But it does not extend as far as these two: starring in perhaps the most critically lauded film of the year, Julie Delpy once again shared a writing credit alongside co-star and on-screen lover-cum-husband Ethan Hawke, and the trilogy’s director, Richard Linklater for Before Midnight; such was also the case with its predecessor, Before Sunset. But that is not the end to Ms. Delpy’s talents behind the camera; in addition to being a writer and actress, she stretched her directorial talents with the Woody Allen-esque comedies 2 Days in Paris and 2 Days in New York, as well as a biopic centred on Countess Elizabeth Bathory, Bathory. Similarly with Lena Dunham, before she was met with a plethora of acclaim on HBO’s Girls, posed as a triple threat – as she would subsequently prove on Girls – with the uber-indie flick Tiny Furniture, and was praised for her directorial, writing and acting skills. Even Oscar-winning actresses Helen Hunt and Angelina Jolie once upon a time tested their talents (with less successful results, albeit) – but they clearly liked it because they are both now working on their sophomoric efforts.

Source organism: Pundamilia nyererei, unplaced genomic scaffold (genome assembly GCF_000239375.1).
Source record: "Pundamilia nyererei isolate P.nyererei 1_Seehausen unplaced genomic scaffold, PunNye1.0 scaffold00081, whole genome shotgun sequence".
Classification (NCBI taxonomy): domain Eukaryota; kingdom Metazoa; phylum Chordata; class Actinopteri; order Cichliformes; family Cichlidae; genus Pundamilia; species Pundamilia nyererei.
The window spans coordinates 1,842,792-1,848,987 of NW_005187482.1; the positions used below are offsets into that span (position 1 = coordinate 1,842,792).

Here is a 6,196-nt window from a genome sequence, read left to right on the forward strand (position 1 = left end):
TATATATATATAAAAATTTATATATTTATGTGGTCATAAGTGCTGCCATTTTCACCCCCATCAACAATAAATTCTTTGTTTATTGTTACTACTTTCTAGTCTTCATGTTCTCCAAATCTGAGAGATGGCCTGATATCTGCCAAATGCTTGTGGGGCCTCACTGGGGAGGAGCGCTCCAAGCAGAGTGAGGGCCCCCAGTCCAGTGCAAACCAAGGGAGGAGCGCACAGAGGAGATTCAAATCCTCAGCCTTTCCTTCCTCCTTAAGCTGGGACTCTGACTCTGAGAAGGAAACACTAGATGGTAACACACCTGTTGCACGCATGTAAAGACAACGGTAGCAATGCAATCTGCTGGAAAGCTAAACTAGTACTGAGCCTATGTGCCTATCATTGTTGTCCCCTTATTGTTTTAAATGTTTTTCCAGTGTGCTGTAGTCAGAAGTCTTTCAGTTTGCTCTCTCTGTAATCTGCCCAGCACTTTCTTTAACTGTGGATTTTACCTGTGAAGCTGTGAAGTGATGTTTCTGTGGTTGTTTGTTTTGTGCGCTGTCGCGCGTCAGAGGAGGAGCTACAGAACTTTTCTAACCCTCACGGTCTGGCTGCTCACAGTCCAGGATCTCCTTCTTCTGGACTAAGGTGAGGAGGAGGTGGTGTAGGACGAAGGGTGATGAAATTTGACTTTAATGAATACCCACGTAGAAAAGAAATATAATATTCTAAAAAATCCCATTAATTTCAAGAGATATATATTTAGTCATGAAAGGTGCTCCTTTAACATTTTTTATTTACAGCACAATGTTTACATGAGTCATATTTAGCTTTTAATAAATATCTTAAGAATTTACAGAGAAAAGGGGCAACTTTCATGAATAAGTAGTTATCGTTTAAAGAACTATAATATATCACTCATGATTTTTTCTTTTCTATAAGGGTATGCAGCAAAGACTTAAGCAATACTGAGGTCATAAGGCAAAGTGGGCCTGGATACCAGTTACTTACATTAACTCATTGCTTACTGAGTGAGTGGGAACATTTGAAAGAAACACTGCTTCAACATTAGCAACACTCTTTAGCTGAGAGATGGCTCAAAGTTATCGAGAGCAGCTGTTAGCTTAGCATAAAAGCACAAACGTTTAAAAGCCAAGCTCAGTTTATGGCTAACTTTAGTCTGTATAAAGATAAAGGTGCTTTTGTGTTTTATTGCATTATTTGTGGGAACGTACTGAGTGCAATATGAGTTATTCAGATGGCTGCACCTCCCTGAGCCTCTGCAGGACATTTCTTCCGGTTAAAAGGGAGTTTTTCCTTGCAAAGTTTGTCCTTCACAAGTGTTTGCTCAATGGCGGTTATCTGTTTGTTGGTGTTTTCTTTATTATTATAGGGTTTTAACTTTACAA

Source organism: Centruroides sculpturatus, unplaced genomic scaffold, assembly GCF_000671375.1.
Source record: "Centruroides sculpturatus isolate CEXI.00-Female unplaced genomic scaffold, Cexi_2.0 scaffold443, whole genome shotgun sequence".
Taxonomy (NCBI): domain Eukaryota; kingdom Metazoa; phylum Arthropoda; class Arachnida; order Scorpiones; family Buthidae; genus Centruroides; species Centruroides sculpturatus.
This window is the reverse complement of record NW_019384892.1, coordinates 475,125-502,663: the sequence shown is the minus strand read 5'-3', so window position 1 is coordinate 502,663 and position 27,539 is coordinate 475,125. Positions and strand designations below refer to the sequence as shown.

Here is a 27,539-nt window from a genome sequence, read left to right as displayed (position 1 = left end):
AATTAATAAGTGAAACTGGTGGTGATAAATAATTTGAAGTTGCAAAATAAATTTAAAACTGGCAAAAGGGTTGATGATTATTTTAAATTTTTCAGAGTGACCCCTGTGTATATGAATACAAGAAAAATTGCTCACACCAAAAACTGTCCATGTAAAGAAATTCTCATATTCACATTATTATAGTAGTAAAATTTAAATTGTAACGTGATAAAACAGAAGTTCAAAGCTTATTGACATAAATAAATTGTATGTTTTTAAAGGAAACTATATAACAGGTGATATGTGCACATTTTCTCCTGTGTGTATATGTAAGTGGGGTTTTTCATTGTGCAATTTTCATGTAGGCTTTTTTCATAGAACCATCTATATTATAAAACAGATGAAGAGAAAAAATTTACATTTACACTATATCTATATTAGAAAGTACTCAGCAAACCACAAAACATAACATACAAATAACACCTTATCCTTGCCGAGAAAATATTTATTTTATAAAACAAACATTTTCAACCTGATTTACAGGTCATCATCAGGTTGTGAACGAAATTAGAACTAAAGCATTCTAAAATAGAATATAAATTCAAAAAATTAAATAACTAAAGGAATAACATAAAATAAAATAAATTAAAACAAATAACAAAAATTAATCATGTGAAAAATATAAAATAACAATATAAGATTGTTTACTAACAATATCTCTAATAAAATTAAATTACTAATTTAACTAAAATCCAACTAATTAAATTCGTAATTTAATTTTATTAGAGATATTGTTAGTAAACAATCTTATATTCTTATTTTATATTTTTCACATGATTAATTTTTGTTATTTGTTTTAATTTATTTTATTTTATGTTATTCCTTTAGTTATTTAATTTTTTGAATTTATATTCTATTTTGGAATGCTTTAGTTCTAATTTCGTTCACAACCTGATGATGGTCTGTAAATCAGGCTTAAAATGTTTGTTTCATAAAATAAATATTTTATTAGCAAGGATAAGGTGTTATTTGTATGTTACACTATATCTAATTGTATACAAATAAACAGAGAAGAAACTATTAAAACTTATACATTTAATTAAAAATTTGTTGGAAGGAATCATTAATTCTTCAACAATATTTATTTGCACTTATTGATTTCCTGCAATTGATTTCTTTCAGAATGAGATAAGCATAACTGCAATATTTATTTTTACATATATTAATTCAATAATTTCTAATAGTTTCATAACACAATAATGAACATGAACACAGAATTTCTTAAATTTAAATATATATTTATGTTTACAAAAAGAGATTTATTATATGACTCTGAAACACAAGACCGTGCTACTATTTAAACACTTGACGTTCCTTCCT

So there is obvious historical precedence for multitasking female writers and actresses in Hollywood, but that does not mean what Gerwig and Marling have achieved in the past few years is not refreshing or exciting – if anything it amps up the average cinephile’s excitement concerning the future of females as filmmakers. One can only hope it won’t be soon before they announce their foray into directing in the foreseen future. And just maybe – hopefully – this will not be the last time we hear of the writer/actress.
Sources: beyondhollywood.com, thecoast.ca, behindthehype.com, thehollywoodreporter.com